According to one aspect of the present invention, the ratio of the silicone with urethane in the modified urethane resin resin ranges from 5:95 to 95:5.
According to another aspect of the present invention, the adhesive layer is made of an oil-resistant material.
According to yet another aspect of the present invention, the primer layer is made of a two-component urethane resin.
FIG. 1 is a sectional view of a prior-art ink-fouling preventing sheet;
FIG. 2 is a sectional view of a another prior-art ink-fouling preventing sheet;
FIG. 3 is a sectional view, partially enlarged in scale, of a preferred embodiment of the present invention.
FIG. 4 is a sectional view, enlarged in scale, of the ink-fouling preventing sheet according to the present invention.
Referring now to the accompanying drawings, the present invention will be described in further detail hereinbelow. FIG. 3 is a sectional view, partially enlarged in scale, of an ink-fouling preventing sheet 2 attached to the surface of a cylinder 1 such as a feed cylinder (or delivery cylinder).
The ink-fouling preventing sheet 2 comprises a flexible base 3, an adhesive layer 4 formed on the base 3, many small balls 5 partially buried in the adhesive layer 4, a set resin layer 6 coated on the small balls 5, and a primer layer 7 (see FIG. 4). The surface of the set resin layer 6 takes the semi-spherical convexed shapes of the small ball portions left unburied in the adhesive layer 4.
FIG. 4 is a sectional view, enlarged in scale, of the ink-fouling preventing sheet 2. The base 3 should preferably be made of paper, plastic film. More preferably, it is made of a polyester film or fabric. The base 3 may be made of any other material which is flexible and has a smooth surface. Among these materials, the polyester film is most optimally usable as the base 3 because of its superiority in mechanical, electrical, chemical and thermal properties as well as in quality, stability and surface smoothness. When a fabric is used for the base 3, it should preferably be a plain weave polyester.
The adhesive for the adhesive layer 4 may be made of a polyolefin or polyester adhesive that can resist a cleaning oil (petrolic solvent of a high boiling point), for example, polyethylene. The adhesive layer 4 may be colored with a pigment.
The small balls 5 partially buried in the adhesive layer 4 may be glass beads, plastic or ceramic balls. Note that the plastic beads for the small balls should preferably be, for example, acrylic beads. Also, in case a ceramic is used to make the small balls 5, it may be of an aluminum oxide. The small balls 5 should preferably have a diameter of 50 to 200 μm. If the ball diameter is less than 50 μm, the balls will not provide any satisfactory point contact. If the diameter exceeds 200 μm, the balls 5 will possibly catch and scratch the printed paper. The diameter of the small balls 5 is appropriately selected from a range of 50 μm to 200 μm depending upon the kind and speed of printing, thickness, gloss and varnishing of the printed paper used.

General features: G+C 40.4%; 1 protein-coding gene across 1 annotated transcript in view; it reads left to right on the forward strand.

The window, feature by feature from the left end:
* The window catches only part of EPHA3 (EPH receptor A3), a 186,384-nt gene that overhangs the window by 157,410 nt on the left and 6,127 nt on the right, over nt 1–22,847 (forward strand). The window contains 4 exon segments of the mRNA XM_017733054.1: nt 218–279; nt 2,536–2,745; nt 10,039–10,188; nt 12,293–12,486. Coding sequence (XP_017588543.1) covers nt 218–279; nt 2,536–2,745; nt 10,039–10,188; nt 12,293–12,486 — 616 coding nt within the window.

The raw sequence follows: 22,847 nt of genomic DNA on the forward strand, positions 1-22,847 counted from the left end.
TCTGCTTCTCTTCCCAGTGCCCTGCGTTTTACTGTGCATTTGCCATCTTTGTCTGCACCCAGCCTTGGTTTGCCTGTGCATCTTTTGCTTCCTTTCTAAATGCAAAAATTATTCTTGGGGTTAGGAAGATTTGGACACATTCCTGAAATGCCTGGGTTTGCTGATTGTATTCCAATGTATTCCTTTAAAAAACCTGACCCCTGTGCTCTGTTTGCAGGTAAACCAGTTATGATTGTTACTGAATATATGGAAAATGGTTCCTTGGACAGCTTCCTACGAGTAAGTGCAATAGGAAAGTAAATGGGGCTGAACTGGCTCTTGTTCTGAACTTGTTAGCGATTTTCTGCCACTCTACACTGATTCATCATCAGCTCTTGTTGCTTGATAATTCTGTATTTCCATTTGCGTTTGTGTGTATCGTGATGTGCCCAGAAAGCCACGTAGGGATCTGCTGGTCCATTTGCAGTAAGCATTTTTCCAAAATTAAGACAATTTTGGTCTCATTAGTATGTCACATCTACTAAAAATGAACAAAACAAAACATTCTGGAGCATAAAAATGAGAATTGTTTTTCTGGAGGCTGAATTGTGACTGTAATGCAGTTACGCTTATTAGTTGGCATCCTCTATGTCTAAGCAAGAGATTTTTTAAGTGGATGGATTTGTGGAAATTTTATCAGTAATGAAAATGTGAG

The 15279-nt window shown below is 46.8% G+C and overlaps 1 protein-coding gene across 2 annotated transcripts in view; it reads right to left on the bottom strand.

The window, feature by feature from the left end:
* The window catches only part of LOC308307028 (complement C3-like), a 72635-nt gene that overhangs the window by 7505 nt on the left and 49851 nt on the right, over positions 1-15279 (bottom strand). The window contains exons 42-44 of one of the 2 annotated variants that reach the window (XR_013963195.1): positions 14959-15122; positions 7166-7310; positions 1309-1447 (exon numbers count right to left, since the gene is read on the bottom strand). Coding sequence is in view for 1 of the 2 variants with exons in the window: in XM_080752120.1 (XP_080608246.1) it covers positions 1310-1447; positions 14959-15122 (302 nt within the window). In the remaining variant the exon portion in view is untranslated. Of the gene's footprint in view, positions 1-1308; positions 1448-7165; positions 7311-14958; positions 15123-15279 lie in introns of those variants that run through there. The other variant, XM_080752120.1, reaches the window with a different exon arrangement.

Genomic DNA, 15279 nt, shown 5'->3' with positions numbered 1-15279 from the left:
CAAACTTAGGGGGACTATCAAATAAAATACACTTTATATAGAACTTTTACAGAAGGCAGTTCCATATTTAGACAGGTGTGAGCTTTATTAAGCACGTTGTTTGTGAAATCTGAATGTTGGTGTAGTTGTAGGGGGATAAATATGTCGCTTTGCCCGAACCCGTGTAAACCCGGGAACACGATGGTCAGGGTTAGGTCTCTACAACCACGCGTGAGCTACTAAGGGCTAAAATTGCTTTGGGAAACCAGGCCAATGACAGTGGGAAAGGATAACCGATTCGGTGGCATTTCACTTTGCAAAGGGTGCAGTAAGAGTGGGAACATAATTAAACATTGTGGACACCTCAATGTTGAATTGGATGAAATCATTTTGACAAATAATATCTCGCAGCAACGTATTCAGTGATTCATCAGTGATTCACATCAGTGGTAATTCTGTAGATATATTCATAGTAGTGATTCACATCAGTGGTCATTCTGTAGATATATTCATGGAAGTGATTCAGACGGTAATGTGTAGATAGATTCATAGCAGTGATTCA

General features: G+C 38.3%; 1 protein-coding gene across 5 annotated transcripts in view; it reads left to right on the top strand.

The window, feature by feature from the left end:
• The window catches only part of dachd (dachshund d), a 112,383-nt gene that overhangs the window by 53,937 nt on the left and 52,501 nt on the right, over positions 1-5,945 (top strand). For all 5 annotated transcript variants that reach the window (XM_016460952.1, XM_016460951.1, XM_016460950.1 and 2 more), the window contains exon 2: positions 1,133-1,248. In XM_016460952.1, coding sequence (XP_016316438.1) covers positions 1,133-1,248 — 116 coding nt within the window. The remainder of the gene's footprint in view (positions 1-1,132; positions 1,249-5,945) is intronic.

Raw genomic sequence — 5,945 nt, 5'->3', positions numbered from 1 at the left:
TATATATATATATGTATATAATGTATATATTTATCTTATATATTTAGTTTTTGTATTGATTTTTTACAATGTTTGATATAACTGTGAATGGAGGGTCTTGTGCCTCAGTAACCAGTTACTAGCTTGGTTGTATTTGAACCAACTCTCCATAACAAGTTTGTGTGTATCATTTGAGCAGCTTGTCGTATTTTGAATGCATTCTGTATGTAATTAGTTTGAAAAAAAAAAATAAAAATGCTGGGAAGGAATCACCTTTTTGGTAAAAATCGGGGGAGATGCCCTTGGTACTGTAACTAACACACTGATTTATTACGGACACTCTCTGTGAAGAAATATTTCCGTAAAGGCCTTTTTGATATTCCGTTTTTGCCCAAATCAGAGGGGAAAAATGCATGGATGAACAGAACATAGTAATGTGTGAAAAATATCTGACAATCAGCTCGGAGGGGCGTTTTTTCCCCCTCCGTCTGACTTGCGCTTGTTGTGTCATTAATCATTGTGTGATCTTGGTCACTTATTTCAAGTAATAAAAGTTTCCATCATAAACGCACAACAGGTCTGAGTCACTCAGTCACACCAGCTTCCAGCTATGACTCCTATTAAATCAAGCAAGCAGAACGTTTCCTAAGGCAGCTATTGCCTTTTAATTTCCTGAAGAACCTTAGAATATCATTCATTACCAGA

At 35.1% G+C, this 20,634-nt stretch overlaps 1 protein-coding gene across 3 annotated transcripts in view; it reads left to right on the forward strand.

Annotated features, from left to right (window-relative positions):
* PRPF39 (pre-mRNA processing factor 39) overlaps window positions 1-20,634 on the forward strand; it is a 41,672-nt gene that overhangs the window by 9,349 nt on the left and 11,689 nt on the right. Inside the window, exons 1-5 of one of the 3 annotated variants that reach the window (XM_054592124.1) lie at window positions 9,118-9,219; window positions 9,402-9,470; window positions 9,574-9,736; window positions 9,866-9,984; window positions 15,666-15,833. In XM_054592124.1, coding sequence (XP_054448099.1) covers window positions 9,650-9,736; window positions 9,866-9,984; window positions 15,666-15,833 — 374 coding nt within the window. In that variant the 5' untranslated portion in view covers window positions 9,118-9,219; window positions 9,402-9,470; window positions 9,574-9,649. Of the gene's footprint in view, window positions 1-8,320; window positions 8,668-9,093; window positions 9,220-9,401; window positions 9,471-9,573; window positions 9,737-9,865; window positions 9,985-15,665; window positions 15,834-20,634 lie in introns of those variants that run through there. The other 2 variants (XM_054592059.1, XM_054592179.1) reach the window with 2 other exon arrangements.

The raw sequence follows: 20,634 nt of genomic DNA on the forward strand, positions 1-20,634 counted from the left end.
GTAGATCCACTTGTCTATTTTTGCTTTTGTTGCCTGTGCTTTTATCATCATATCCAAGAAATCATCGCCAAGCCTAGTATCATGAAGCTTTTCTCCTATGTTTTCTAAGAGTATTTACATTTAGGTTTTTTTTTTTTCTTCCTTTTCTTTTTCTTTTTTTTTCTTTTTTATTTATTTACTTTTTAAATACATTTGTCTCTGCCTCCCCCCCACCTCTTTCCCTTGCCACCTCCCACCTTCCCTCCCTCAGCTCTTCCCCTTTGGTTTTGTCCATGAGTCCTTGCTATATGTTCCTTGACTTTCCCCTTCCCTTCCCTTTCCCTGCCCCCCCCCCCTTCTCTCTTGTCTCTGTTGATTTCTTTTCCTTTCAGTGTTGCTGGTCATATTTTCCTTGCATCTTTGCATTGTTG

The base 3 is coated with the adhesive layer 4 by knife coating or the like. An attached assembly of the adhesive layer 4 and a separate sheet in which the small balls 5 are partially buried is heated and pressed. The separate sheet is moistened to recover its original paper strength. The separate sheet is removed from the adhesive layer 4 so that the balls 5 are left partially buried in the adhesive layer 4.
Thus, the tops of the small balls 5 in the adhesive layer 4 are flush with each other as shown in FIG. 4. The set resin layer 6 is applied onto the small balls 5 and adhesive layer 4 in such a manner that the set resin layer 6 takes the semi-spherical convexed shapes of the balls 5.
The set resin layer 6 should (1) be able to evenly cover all the small balls 5, (2) have a high abrasion resistance and mold-releasability, (3) be chemically stable, not immigratinig to the printed paper, and (4) be highly resistant against a cleaning solvent. The substances satisfying these requirements include silicone modified acrylic resin, fluorine resin, silicone resin, etc. As the results of the experiments made by the present inventor, it has been proved that the silicone-modified urethane resin is most optimally usable for the set resin layer 6. For this reason, the set resin layer 6 is made of a silicone-modified urethane resin.
The set resin layer 6 in this embodiment is made of a silicone-modified urethane resin obtained through preparation of a urethane resin of 500 to 10,000 in molecular weight composed of a polyol containing OH as a terminal group, diisocyanate compound and chain expander and substitution of a part or majority of the polyol with a reactive silicone oil containing OH at either end thereof.
The polyol composing the urethane resin used to form the set resin layer 6 may be any of the following:
(1) Polyester polyol
(2) Polycarbonate polyol
This polyol is obtainable through ester interchange between a low molecular weight diol such as 1.4-butane diol, 1.6-hexane diol and a low molecular weight carbonate compound such as ethylene carbonate, dimethyl carbonate or diphenyl carbonate.